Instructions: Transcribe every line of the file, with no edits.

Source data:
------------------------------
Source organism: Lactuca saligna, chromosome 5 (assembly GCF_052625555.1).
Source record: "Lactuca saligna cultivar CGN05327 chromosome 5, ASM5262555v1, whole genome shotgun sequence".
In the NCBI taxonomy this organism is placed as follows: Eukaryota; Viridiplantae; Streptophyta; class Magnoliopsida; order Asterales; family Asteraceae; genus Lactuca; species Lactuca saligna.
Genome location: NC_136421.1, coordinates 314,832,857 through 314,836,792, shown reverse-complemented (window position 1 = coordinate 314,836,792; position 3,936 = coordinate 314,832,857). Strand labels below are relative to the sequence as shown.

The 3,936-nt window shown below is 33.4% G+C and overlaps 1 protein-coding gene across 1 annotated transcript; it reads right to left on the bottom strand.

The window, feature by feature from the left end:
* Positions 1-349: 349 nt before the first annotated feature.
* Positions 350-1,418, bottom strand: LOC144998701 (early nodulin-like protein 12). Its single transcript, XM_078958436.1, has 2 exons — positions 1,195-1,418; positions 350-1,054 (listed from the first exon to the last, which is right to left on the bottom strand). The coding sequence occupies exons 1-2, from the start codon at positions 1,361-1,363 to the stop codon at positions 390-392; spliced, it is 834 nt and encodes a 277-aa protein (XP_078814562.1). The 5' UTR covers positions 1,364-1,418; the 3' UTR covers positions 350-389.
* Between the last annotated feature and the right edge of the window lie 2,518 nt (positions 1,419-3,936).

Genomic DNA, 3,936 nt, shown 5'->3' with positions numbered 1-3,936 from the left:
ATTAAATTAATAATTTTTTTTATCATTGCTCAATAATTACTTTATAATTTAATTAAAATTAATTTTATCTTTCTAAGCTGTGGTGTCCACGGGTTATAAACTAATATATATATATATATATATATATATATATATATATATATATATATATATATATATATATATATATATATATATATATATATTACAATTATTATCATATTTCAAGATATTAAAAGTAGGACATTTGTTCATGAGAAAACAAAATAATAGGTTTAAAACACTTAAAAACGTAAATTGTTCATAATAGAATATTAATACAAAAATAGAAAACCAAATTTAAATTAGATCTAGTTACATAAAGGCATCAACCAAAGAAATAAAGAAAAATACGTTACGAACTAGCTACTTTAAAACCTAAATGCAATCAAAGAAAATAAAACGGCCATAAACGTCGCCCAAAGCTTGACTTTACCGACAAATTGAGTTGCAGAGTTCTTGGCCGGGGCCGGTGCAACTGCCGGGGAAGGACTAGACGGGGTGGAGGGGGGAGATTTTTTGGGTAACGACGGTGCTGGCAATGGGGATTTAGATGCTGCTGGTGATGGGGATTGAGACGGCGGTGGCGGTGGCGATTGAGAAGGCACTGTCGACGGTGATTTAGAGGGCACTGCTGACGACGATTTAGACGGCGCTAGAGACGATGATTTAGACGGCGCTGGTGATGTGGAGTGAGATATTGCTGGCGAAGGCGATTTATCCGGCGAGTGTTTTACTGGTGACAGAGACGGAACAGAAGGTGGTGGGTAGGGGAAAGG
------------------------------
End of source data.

Source organism: Lactuca saligna, chromosome 5 (assembly GCF_052625555.1).
Source record: "Lactuca saligna cultivar CGN05327 chromosome 5, ASM5262555v1, whole genome shotgun sequence".
In the NCBI taxonomy this organism is placed as follows: Eukaryota; Viridiplantae; Streptophyta; class Magnoliopsida; order Asterales; family Asteraceae; genus Lactuca; species Lactuca saligna.
Genome location: NC_136421.1, coordinates 314,832,857 through 314,836,792, shown reverse-complemented (window position 1 = coordinate 314,836,792; position 3,936 = coordinate 314,832,857). Strand labels below are relative to the sequence as shown.

The 3,936-nt window shown below is 33.4% G+C and overlaps 1 protein-coding gene across 1 annotated transcript; it reads right to left on the bottom strand.

The window, feature by feature from the left end:
* Positions 1-349: 349 nt before the first annotated feature.
* Positions 350-1,418, bottom strand: LOC144998701 (early nodulin-like protein 12). Its single transcript, XM_078958436.1, has 2 exons — positions 1,195-1,418; positions 350-1,054 (listed from the first exon to the last, which is right to left on the bottom strand). The coding sequence occupies exons 1-2, from the start codon at positions 1,361-1,363 to the stop codon at positions 390-392; spliced, it is 834 nt and encodes a 277-aa protein (XP_078814562.1). The 5' UTR covers positions 1,364-1,418; the 3' UTR covers positions 350-389.
* Between the last annotated feature and the right edge of the window lie 2,518 nt (positions 1,419-3,936).

Genomic DNA, 3,936 nt, shown 5'->3' with positions numbered 1-3,936 from the left:
ATTAAATTAATAATTTTTTTTATCATTGCTCAATAATTACTTTATAATTTAATTAAAATTAATTTTATCTTTCTAAGCTGTGGTGTCCACGGGTTATAAACTAATATATATATATATATATATATATATATATATATATATATATATATATATATATATATATATATATATATATATATATATATTACAATTATTATCATATTTCAAGATATTAAAAGTAGGACATTTGTTCATGAGAAAACAAAATAATAGGTTTAAAACACTTAAAAACGTAAATTGTTCATAATAGAATATTAATACAAAAATAGAAAACCAAATTTAAATTAGATCTAGTTACATAAAGGCATCAACCAAAGAAATAAAGAAAAATACGTTACGAACTAGCTACTTTAAAACCTAAATGCAATCAAAGAAAATAAAACGGCCATAAACGTCGCCCAAAGCTTGACTTTACCGACAAATTGAGTTGCAGAGTTCTTGGCCGGGGCCGGTGCAACTGCCGGGGAAGGACTAGACGGGGTGGAGGGGGGAGATTTTTTGGGTAACGACGGTGCTGGCAATGGGGATTTAGATGCTGCTGGTGATGGGGATTGAGACGGCGGTGGCGGTGGCGATTGAGAAGGCACTGTCGACGGTGATTTAGAGGGCACTGCTGACGACGATTTAGACGGCGCTAGAGACGATGATTTAGACGGCGCTGGTGATGTGGAGTGAGATATTGCTGGCGAAGGCGATTTATCCGGCGAGTGTTTTACTGGTGACAGAGACGGAACAGAAGGTGGTGGGTAGGGGAAAGG